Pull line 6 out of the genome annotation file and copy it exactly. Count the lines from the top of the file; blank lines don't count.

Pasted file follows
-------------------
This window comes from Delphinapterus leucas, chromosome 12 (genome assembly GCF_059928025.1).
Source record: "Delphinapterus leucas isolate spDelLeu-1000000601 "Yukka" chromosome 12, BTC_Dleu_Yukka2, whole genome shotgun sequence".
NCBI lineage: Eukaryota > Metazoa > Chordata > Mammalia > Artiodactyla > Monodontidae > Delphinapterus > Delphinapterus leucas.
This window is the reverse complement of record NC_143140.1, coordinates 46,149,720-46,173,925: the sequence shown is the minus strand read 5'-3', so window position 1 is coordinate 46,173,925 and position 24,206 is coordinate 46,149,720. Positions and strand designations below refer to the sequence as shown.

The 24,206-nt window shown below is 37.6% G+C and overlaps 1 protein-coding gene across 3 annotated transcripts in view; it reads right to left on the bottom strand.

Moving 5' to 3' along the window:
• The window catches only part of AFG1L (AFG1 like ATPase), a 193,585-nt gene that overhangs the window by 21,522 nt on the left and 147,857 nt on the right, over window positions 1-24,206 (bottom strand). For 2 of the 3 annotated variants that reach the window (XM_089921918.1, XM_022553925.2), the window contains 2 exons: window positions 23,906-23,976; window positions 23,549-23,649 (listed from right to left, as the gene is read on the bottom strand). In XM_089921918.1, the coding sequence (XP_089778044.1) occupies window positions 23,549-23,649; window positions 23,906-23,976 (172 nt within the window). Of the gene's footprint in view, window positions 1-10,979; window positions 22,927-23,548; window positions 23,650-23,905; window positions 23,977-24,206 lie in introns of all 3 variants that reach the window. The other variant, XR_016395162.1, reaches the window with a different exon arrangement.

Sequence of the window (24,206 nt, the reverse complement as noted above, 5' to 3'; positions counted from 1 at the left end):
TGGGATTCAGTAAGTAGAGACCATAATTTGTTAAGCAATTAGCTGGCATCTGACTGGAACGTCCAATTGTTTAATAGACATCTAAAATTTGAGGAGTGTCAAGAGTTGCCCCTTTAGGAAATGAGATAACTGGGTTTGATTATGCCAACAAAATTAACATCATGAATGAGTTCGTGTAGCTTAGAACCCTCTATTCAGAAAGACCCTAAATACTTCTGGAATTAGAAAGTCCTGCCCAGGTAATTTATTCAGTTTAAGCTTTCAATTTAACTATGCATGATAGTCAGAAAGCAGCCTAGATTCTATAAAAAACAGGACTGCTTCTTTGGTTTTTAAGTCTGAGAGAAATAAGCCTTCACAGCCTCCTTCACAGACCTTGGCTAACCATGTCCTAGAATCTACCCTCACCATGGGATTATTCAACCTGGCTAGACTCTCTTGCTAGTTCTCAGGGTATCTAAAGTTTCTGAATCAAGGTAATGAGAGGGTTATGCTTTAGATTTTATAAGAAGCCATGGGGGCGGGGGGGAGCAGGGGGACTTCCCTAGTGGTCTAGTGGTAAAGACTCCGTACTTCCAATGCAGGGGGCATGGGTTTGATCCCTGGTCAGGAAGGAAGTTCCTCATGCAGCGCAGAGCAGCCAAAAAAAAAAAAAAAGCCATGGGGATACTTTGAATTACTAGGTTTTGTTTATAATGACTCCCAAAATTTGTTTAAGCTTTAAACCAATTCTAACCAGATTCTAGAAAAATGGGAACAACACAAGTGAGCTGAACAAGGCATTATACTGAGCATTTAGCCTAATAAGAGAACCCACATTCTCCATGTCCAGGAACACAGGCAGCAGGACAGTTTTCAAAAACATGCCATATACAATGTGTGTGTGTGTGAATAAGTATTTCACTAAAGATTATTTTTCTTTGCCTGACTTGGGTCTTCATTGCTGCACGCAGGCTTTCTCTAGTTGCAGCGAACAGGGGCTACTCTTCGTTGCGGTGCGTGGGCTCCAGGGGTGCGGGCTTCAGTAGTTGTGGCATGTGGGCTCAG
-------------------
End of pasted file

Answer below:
Moving 5' to 3' along the window: